It keeps getting worse for the U.S. Midwest, whose corn and soybean crops are deteriorating fast from the harshest drought in more than half a century.
The weather will remain hot and dry for the next week in the western Midwest, though cooler temperatures and light rain in its east may provide some relief from relentless drought, an agricultural meteorologist said Wednesday.
"There's not much change in the forecasts this morning, maybe a little more rain next week, but that's not certain," said Andy Karst, meteorologist for World Weather Inc.
Temperatures in the 90s to low 100s degrees Fahrenheit will blanket western Midwest states such as Illinois, Iowa, Nebraska, Missouri and Kansas, Karst predicted. That will put even more stress on crops already deteriorating rapidly from the worst drought in 56 years.
"There are no soaking rains in sight, nothing to relieve the drought," he said.
An isolated thunderstorm overnight Tuesday left up to 1.50 inches of rain in the Aberdeen, South Dakota area, and the rains extended into portions of western Minnesota.
"There will be some light rains today through Friday in the eastern Midwest of maybe a half inch or less with locally heavier amounts," Karst said.
However, updated forecasts on Wednesday indicated nothing in sight that would stem overall deterioration of the corn and soy crops.
Commodity Weather Group (CWG) on Wednesday said more than half of the Midwest's corn and soybean growing area will keep encountering the most severe stress over the next 10 days due to continued dryness in the central and southwestern Midwest.
U.S. corn production has shrunk 7 percent from the government's downgraded estimate of a week ago, a Reuters poll projected on Tuesday, with a worsening drought expected to cause even more damage before the month is out.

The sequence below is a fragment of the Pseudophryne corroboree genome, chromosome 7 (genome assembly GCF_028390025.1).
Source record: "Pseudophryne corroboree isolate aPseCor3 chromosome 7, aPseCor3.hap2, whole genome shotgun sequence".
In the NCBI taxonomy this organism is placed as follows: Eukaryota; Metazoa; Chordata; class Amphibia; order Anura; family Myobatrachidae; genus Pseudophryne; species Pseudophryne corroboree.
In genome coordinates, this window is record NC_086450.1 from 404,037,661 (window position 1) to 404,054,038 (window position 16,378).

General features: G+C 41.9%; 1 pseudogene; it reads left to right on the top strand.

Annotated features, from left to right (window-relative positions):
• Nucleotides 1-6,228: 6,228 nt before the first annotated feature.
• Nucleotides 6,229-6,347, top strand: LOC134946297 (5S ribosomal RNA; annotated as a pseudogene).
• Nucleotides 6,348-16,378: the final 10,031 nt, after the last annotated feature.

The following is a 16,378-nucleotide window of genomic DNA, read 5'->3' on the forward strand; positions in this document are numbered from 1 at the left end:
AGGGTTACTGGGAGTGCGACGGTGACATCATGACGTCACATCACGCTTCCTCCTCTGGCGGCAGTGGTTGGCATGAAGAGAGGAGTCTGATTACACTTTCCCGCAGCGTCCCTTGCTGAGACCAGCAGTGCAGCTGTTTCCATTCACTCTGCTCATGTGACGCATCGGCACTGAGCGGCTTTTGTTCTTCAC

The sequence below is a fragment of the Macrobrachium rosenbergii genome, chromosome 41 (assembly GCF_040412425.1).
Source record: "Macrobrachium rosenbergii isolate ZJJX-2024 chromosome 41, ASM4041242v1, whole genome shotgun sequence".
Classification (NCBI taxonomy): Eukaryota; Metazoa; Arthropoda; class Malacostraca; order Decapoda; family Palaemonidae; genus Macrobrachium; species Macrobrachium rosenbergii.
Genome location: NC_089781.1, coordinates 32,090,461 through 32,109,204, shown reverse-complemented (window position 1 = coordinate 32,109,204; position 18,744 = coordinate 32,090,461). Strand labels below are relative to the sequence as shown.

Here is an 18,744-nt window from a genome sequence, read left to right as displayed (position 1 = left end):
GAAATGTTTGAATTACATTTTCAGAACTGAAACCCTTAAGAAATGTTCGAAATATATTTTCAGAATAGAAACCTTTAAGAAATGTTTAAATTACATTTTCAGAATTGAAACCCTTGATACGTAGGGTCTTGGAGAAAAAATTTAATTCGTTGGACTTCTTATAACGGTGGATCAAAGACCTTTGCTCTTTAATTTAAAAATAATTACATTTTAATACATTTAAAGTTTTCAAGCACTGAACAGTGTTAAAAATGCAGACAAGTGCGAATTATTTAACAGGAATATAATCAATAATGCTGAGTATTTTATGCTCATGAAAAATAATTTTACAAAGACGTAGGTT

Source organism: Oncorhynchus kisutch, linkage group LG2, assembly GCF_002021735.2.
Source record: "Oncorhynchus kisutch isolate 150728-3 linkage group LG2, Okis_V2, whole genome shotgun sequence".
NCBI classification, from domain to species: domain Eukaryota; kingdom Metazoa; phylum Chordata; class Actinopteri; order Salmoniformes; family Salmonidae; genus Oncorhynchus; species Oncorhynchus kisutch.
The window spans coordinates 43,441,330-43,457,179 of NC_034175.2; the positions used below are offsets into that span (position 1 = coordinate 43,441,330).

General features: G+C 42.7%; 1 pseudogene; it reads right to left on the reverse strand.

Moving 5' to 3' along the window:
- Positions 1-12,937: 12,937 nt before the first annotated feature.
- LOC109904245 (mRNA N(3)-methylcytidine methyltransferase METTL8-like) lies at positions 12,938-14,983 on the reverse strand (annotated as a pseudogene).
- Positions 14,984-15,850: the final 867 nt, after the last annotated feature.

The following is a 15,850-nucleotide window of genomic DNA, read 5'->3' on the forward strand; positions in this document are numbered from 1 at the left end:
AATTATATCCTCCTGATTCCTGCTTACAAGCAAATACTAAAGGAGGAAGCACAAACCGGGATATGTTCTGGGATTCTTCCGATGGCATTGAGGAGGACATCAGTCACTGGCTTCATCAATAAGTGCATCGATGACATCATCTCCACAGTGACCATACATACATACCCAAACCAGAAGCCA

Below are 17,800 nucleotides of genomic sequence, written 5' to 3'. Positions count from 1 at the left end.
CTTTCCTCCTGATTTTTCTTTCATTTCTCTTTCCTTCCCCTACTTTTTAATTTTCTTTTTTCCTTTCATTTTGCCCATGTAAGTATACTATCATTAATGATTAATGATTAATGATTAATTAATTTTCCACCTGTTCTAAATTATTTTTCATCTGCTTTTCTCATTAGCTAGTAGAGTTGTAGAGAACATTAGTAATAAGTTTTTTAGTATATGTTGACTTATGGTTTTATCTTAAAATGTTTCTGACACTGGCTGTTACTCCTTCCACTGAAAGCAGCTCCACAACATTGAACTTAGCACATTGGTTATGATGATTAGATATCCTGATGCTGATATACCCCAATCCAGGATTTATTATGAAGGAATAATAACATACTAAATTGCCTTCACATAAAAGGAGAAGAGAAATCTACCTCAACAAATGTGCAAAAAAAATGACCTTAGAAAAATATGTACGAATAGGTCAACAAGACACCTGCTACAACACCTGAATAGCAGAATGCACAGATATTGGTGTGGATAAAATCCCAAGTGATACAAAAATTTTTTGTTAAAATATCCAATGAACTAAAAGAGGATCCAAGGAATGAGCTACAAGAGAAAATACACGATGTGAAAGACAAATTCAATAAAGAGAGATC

With this worst drought since 1956 beginning to expand to the northern and western Midwest, areas that had previously been spared, analysts were slashing corn yield estimates by the hour. Some were also starting to cut their forecasts on the number of acres that will be harvested as farmers opt to plow under some of their parched fields to claim insurance.
The U.S. Department of Agriculture (USDA), in its weekly crop progress report issued on Monday, said that just 31 percent of the corn crop was in good to excellent shape, down from 40 percent a week earlier and below analysts' average estimate of 35 percent.
Soybean conditions fell to 34 percent from 40 percent in the good to excellent category, likewise below estimates for 35 percent.
The National Oceanic and Atmospheric Administration (NOAA) said in a report on Monday that, based on the Palmer Drought Index, 55 percent of the contiguous United States was under moderate to extreme drought in June. That is the largest land area in the United States to be affected by a drought since December 1956.
Chicago Board of Trade corn prices have soared more than 40 percent in only six weeks as crop prospects have plunged.
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